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  • Profile picture of the author IanGreenwood
    I have been copywriting, creating and testing my own long form copy and web pages for over 10 years now, in many different markets.

    First a couple of comments.

    The market generally decides which form of presentation it will respond to. I saw the conversion results from a long and comprehensive golf market test last year. The golf market - it would seem from the test results - prefer the long form sales letter type of presentation rather than the same information presented in a video.

    The shorter the space to present your message the more you have to smack the reader between the eyes with your message. So, in classified ads for example, you need to have a very powerful message in a short space. This makes perfect sense, and is backed up by results.

    These are my general results.

    1. "Cheesy" copy is different from powerful copy. Powerful copy is emotive but believable. Cheesy copy is just that. It makes you think "Yeah! Right?"

    2. Presenting "Proof" is the thing that converts. Your proof MUST be believable. In the past I have actually reduced the claims in the sales letter for clients and gained a larger conversion. This is because the original product test worked spectacularly well and the results were just ... well, unbelievable.

    3. The market you are in decides what kind of presentation it wants.

    The IM market (that is, the "make money online" market) is very special. Never in history has there been a market that has been so exposed to every imaginable form of copy and presentation. And, never in history has there been a market that has been driven to be so jaded and cynical so quickly.

    There are so many people in the IM market who are unskilled at copywriting and immature in marketing. They think like this. "If 'X' converts then 'More X' must convert better." We have seen this time and again. If a bonus ebook worth $20 dollars increases conversions, then 200 ebooks worth $40,000 must convert more. If a webinar of 30 minutes converts, then a webinar of 3 hrs must convert more. If a free course worth $47 dollars gets sign ups, then a free course worth $850 must get more sign ups.

    This has happened time and again in the IM market, and speaks volumes against the skill, maturity and experience of those who poison the market with this kind of thinking.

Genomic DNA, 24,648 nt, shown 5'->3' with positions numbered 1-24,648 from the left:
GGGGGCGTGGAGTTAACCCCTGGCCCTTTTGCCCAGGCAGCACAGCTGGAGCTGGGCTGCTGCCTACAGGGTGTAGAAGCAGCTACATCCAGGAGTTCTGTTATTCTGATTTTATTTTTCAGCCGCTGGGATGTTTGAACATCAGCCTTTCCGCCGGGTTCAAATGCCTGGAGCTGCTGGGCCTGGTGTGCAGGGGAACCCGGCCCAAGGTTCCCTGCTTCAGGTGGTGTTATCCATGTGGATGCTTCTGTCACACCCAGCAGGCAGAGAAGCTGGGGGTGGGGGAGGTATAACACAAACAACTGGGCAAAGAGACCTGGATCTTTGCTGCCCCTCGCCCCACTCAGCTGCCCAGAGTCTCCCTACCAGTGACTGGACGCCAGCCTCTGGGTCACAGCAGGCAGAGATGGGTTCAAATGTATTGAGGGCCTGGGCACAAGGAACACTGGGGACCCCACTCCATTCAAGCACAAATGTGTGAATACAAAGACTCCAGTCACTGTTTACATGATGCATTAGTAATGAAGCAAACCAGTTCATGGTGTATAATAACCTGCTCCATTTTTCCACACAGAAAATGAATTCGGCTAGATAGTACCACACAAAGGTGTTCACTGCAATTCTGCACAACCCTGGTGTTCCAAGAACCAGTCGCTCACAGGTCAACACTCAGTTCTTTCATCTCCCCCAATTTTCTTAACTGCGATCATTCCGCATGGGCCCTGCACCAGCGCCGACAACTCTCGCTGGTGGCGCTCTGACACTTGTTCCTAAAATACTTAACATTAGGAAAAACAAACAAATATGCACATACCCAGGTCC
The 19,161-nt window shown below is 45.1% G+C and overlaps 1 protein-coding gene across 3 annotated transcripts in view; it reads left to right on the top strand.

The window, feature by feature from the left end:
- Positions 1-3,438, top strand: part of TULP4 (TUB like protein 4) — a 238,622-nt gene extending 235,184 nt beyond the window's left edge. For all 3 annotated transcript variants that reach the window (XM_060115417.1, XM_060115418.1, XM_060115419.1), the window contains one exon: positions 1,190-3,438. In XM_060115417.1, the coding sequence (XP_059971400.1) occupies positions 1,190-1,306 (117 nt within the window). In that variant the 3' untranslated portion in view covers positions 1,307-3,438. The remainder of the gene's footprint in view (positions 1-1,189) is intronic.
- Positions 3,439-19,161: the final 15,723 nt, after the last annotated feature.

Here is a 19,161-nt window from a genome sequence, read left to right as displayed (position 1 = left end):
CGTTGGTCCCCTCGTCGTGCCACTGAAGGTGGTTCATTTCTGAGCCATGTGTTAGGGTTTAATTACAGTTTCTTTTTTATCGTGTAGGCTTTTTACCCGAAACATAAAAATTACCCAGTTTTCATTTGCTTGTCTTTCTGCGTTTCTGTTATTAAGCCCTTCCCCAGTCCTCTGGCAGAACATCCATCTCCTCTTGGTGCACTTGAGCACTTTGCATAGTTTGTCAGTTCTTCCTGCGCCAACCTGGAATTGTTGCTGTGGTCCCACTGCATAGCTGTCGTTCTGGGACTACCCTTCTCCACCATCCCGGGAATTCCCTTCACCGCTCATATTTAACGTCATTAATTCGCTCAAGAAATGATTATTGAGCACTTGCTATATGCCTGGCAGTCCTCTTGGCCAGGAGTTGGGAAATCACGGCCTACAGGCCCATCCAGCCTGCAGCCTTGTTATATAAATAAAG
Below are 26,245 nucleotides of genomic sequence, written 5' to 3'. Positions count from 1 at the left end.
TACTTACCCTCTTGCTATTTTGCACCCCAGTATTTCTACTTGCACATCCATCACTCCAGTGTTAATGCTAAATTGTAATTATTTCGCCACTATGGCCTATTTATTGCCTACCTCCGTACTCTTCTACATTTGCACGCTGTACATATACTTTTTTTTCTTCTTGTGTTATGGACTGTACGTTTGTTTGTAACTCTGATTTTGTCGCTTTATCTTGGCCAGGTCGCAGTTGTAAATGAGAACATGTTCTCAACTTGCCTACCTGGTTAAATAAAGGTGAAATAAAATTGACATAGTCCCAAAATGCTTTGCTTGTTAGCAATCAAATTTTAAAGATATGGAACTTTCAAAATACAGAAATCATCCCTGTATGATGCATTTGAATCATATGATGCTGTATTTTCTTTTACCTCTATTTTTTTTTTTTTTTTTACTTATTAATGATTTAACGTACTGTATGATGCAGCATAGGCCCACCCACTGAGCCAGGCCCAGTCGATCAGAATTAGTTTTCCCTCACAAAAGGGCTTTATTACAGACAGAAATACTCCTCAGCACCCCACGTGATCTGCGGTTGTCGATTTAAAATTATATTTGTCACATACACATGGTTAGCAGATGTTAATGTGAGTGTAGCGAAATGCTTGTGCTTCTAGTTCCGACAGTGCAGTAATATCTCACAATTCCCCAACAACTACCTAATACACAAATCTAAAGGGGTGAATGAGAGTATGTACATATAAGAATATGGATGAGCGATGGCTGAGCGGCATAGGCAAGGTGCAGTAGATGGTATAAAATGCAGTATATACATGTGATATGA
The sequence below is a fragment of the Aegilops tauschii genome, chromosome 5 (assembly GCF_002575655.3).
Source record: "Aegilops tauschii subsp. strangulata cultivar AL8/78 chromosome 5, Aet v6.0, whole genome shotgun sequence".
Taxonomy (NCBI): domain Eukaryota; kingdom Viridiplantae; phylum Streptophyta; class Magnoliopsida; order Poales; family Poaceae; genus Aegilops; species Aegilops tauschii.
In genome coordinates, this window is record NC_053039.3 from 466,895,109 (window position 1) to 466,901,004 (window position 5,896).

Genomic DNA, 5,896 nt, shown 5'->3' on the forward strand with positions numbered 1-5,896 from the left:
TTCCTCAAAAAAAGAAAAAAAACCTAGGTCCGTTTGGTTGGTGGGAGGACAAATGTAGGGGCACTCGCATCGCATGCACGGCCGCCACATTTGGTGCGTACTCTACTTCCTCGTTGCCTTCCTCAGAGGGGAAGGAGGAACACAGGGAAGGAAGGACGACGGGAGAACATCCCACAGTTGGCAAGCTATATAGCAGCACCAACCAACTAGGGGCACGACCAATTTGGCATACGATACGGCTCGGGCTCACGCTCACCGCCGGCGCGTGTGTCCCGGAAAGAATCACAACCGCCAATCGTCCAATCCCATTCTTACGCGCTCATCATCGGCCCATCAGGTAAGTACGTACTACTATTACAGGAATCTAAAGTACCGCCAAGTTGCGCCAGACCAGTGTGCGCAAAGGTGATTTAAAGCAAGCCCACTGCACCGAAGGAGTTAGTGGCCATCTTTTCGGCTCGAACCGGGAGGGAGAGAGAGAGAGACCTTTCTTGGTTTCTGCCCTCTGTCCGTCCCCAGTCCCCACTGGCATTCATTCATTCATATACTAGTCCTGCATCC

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  • Profile picture of the author JensSteyaert
    I think a lot of people like yourself are becomaing very suspicious when a sales page throws exaggerated claims in your face like that. That's why i really believe that these type of sales pages have decreased conversion rates than some years back.

    I think people really want proof these days something works, not just words.

    The result of that is that retargeting is becoming very popular. People hardly buy anywmore the first time they get to a sales page and first look for reviews, proof, maybe even case studies on forums etc.
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  • Profile picture of the author sathuri
    Actually the conversion ratio depends on many variables not only on length of the salespage or the amount of cheesy it is. some of them are in no particular order

    Describe Benefits Clearly
    Include Real Testimonials
    Make It Easy for People to Contact You(after sales service)
    Offer a Guarantee(refund)
    convincing Call to Action
    Your Unique Selling Position
    Photos an A/V media
    Killer Headlines
    Bonus

    and many more like how targetted your traffic is, etc.
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  • Profile picture of the author sbucciarel
    Banned
    I asked this question in another forum over 10 years ago ... and they're still being used a lot, so I guess the answer would be a yes, to a large degree.
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  • Profile picture of the author Klemen Znidar
    The longer time a visitor spends with you, the more chance you have of him buying from you.

    But this doesn't mean to just hype something for the sake of having a long sales letter.
    If you can provide a lot of proof, then do so.

    People will search for reasons not to buy, so you as skilled copywritter must answer all their concerns and questions in the sales letter.
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  • Profile picture of the author travlinguy
    What do you call cheesy? Outrageous claims like, Ninja strategies? Dirty little secrets? Done for you? No heavy lifting? Legally steal? Weird tricks. I've noticed one of the new adjectives describing MMO stuff these days is "weird." Bikini babes standing around a Ferrari with cash swirling in the air?

    This stuff still works. It may have been watered down some from the glory days of cheesy sales pages but it still works in certain markets. Stroll over to the WSO section and have a look around. I saw an offer recently where the vendor was promising some ungodly reward for only 15 minutes of work per day. I clicked and there were lots of responses and lots of sales. The copy was as cheesy as it comes.

    The answer to your question is yes, in some markets cheesy not only works, the target audience expects it. Though they don't think of it as cheesy.
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  • Profile picture of the author HappyComputer